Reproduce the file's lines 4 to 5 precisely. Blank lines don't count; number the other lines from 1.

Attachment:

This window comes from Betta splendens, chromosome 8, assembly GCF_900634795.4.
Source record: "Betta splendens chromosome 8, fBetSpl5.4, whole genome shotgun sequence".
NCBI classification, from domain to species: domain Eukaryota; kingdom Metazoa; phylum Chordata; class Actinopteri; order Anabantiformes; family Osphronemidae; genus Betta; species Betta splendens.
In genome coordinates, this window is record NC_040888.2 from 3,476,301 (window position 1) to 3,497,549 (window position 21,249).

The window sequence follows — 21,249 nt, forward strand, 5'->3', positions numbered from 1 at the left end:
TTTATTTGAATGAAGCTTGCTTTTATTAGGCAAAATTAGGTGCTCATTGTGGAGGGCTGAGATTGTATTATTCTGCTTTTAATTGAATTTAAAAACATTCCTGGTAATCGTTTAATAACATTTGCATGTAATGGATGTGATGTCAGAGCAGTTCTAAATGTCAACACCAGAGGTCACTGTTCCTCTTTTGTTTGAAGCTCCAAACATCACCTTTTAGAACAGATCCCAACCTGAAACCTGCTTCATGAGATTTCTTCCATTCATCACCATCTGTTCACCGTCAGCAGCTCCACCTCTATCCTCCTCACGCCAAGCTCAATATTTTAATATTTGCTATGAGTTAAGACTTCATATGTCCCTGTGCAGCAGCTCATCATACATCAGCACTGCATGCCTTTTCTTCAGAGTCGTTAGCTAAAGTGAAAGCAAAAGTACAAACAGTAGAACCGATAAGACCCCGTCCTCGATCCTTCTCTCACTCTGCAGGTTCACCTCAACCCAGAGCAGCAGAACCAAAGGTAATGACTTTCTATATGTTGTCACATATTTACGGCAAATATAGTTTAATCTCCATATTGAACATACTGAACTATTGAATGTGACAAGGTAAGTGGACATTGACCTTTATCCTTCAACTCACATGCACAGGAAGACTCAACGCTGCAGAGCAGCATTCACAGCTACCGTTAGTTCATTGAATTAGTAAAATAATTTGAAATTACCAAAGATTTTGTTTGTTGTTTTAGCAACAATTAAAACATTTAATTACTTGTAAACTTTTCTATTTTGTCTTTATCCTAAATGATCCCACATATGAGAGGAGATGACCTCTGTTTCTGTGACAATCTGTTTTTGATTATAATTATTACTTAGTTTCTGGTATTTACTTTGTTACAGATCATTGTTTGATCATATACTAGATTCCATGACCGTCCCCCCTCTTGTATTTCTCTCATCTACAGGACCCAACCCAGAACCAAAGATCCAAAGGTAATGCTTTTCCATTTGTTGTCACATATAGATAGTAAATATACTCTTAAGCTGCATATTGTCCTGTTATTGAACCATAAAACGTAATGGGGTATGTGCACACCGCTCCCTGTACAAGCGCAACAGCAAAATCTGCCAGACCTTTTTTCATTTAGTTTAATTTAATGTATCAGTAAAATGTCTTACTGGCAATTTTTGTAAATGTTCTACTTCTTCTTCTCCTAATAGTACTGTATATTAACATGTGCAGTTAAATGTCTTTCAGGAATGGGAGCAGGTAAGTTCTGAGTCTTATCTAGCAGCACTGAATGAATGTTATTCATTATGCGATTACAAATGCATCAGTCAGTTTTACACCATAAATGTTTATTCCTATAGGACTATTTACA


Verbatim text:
In genome coordinates, this window is record NC_040888.2 from 3,476,301 (window position 1) to 3,497,549 (window position 21,249).

The window sequence follows — 21,249 nt, forward strand, 5'->3', positions numbered from 1 at the left end: